NTSB: Duluth pilot in crash wasn't instrument rated
Duluth pilot Kevin Ferris lacked the instrument rating recommended for the weather conditions that were forecasted for and existing at his destination of Moorhead, Minn., when he was killed in a plane crash March 29.
“Instrument meteorological conditions were forecast before the flight originated and were present throughout the day for the destination airport,” the preliminary report by the National Transportation Safety Board said.
According to the report, Ferris was not instrument rated. It was foggy when the Cessna 152 Ferris was flying from Superior to Moorhead crashed in a farm field approximately 18 miles east of Moorhead. An examination of the wreckage found no sign of mechanical problems that would explain the crash.
It could be a year before the NTSB releases its final report on the crash.
The 48-year-old Ferris received his private pilot certificate with an airplane single-engine land rating in November 2012. He had logged about 63.6 hours of flight time as of his last logged flight on Feb. 24.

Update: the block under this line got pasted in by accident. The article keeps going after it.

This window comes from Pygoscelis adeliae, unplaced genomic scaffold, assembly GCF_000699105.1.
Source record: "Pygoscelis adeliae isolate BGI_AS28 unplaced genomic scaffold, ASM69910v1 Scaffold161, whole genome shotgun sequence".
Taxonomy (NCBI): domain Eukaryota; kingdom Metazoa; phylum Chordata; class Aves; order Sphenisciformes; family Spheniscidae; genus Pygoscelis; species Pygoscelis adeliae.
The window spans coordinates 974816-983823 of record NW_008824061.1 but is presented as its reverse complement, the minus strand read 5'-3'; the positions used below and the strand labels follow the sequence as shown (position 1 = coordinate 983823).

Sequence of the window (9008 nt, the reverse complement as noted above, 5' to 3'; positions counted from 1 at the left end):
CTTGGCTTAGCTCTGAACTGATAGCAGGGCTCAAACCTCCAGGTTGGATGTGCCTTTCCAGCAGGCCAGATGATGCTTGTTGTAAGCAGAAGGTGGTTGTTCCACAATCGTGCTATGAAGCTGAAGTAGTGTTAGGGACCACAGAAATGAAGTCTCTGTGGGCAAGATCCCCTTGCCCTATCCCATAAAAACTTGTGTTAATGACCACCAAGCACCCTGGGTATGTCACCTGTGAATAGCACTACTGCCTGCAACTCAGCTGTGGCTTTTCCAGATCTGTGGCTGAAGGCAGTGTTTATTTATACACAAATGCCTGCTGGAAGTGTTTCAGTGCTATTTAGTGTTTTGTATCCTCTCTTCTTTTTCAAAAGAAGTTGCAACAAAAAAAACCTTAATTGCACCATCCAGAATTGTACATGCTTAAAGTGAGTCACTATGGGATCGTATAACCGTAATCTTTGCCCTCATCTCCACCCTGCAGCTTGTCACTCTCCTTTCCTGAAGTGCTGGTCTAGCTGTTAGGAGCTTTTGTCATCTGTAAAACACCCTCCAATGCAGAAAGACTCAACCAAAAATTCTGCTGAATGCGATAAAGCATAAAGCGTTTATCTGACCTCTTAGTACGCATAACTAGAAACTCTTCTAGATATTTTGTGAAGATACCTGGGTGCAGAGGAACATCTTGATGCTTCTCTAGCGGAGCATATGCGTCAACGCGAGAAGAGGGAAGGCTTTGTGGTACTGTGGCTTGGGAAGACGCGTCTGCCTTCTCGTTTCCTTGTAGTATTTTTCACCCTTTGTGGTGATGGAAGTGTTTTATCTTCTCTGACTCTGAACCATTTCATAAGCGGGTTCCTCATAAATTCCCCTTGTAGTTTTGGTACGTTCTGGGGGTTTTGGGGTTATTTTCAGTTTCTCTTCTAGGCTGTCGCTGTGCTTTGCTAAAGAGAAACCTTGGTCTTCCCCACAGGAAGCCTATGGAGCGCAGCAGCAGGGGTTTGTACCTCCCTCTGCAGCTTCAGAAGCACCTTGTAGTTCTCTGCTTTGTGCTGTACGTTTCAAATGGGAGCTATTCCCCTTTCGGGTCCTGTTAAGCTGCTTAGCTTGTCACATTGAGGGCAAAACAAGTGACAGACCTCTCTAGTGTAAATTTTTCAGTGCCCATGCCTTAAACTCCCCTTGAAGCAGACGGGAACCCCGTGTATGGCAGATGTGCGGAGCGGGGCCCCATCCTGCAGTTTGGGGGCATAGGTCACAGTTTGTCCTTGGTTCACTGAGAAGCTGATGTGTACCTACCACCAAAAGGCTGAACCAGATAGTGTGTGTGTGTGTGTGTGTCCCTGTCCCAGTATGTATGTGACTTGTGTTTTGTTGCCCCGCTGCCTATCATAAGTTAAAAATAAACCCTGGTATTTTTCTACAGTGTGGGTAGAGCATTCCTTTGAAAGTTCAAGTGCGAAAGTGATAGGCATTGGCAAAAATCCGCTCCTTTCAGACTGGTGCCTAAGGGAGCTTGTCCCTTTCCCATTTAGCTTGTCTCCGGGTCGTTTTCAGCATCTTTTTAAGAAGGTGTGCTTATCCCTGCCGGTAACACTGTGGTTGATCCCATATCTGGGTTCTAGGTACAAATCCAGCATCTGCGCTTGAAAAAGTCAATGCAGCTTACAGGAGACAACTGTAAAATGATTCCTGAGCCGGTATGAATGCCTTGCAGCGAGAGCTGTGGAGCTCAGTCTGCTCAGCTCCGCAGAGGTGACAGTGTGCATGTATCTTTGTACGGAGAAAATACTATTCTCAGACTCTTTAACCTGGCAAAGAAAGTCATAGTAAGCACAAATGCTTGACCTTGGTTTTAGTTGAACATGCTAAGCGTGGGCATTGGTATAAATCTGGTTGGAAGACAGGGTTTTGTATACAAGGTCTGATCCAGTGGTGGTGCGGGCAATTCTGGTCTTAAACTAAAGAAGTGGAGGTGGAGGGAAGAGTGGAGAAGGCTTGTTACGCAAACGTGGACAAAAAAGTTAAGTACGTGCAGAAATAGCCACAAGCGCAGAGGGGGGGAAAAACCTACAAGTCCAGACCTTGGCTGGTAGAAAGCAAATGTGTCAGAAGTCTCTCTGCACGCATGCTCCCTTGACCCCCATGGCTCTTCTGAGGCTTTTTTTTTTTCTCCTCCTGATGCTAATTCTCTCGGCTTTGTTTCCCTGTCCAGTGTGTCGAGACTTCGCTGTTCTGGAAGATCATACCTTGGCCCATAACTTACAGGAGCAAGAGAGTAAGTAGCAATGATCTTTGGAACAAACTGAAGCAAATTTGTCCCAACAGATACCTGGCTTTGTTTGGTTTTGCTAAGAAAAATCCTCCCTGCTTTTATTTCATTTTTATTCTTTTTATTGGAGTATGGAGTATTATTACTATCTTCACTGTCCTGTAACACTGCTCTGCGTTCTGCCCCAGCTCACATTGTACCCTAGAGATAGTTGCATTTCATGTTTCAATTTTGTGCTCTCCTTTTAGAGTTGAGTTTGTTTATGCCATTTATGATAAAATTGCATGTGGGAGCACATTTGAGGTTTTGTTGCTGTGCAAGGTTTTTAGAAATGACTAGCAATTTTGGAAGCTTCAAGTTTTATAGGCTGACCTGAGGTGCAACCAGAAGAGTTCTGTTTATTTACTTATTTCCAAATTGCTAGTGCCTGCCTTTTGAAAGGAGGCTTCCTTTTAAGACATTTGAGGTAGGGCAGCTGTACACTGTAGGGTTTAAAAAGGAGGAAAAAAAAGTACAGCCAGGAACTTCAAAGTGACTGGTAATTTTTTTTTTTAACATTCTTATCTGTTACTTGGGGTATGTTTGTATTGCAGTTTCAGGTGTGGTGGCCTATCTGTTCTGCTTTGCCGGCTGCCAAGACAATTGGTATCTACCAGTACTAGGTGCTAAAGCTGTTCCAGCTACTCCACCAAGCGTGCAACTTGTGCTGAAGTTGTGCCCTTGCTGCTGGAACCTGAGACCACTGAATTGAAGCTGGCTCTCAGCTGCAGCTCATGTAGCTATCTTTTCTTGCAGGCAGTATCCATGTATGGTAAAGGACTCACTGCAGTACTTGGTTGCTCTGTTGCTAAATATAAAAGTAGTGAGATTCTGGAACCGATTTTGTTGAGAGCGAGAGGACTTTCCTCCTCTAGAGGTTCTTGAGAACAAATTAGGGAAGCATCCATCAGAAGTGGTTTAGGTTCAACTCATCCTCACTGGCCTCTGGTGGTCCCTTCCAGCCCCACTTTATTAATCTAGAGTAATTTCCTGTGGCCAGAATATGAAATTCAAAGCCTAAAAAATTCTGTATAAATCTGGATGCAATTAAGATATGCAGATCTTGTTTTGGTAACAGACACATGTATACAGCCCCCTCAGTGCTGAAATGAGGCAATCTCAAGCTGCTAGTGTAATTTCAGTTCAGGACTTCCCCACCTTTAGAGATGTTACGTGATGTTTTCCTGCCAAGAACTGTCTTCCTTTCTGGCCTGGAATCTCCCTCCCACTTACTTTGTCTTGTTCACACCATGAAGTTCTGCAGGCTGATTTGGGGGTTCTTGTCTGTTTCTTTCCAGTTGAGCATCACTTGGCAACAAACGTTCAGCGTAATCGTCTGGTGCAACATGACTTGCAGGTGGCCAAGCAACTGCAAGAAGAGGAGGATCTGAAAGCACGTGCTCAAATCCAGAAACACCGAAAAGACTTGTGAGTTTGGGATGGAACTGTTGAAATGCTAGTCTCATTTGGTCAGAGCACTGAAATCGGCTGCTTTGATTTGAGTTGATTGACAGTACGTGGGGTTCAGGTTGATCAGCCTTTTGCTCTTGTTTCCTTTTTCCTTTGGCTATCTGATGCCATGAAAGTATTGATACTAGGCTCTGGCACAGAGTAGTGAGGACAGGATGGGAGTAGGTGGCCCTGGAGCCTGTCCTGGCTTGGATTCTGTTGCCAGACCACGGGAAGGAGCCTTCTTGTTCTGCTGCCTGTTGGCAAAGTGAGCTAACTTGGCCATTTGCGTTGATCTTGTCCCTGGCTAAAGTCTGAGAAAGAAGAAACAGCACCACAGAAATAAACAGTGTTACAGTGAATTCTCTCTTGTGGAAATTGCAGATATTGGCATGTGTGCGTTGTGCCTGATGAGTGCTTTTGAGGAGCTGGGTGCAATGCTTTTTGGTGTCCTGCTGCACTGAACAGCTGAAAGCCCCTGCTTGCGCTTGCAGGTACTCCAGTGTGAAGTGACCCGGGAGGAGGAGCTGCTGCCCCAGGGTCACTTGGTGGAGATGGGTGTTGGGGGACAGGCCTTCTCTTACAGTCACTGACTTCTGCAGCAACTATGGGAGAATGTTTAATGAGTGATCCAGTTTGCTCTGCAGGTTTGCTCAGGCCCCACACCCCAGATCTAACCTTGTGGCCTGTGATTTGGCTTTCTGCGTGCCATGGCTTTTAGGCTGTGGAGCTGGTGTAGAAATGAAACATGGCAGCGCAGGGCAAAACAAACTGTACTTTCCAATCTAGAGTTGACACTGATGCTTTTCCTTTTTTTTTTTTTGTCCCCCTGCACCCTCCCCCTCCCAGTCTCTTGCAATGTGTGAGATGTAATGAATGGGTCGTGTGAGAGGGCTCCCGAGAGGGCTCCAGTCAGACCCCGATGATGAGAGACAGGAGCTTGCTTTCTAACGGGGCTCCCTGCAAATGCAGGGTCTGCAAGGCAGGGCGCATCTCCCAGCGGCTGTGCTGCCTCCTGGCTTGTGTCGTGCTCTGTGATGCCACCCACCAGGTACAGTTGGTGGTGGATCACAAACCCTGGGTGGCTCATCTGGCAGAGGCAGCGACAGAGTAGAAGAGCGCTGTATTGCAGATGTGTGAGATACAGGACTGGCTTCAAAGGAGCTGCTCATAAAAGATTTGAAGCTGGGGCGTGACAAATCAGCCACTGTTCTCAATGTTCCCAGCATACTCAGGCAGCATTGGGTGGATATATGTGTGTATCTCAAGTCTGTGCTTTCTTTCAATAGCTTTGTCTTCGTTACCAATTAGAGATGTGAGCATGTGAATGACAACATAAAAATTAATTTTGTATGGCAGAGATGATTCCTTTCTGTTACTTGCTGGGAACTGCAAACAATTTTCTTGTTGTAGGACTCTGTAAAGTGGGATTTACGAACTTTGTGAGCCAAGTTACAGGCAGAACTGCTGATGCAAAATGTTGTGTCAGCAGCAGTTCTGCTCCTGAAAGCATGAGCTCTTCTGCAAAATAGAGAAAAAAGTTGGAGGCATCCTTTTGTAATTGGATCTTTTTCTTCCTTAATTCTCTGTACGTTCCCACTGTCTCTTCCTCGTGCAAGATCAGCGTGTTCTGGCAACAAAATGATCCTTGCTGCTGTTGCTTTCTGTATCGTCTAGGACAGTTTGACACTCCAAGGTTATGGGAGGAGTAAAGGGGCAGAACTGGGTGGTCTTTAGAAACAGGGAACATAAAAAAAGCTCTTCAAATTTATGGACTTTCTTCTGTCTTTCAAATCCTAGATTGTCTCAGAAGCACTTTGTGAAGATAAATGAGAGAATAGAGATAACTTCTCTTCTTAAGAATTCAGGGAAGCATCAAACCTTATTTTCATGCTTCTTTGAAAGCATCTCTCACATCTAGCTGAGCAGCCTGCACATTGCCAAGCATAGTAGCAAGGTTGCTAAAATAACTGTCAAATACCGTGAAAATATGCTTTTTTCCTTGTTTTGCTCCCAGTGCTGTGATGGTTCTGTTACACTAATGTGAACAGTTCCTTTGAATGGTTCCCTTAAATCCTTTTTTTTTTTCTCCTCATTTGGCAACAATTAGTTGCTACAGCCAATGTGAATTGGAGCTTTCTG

Ferris, known in Duluth newspaper ads as “The Rose Man,” departed Superior’s Richard I.
Bong airport for Moorhead Municipal Airport around 9 a.m. to visit family for Easter.
Searchers began looking for him after he was reported overdue around 12:30 p.m. Fog hindered the search, and it was several hours before searchers in a plane spotted the wreckage.
According to the NTSB, “The airplane sustained substantial damage to the fuselage, wings, and empennage (tail assembly).”
The plane’s fuselage was found upright near the end of 267-foot-long path of wreckage. The plane’s flaps were in the retracted position. The propeller was separated from the propeller hub and exhibited twisting and leading edge damage consistent with what would happen if it was turning under power when it hit the ground.
The path of the wreckage indicates the plane was heading roughly northeast when it crashed.